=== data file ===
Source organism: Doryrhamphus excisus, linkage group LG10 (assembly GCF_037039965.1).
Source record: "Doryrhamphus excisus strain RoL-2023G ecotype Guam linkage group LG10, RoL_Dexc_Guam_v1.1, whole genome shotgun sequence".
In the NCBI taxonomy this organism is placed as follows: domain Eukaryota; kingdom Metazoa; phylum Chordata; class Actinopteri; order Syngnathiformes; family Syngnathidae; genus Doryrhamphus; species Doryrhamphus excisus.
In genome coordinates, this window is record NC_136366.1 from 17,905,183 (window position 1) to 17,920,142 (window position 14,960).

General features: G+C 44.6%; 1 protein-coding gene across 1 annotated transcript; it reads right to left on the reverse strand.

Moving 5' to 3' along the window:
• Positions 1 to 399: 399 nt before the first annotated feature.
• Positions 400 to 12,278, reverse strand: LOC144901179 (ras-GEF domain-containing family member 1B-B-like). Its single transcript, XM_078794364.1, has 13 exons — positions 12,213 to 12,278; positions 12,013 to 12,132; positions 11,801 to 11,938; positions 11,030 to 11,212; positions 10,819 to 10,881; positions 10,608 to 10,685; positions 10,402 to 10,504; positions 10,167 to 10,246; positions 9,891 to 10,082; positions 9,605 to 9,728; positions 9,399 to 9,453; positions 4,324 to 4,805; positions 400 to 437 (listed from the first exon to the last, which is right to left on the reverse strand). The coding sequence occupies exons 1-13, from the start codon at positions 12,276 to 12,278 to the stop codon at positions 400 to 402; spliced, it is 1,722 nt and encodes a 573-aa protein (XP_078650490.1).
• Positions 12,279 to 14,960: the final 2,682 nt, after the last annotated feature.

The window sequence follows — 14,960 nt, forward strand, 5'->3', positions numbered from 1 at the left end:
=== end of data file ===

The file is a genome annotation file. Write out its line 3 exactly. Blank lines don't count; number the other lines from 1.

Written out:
In the NCBI taxonomy this organism is placed as follows: domain Eukaryota; kingdom Metazoa; phylum Chordata; class Actinopteri; order Syngnathiformes; family Syngnathidae; genus Doryrhamphus; species Doryrhamphus excisus.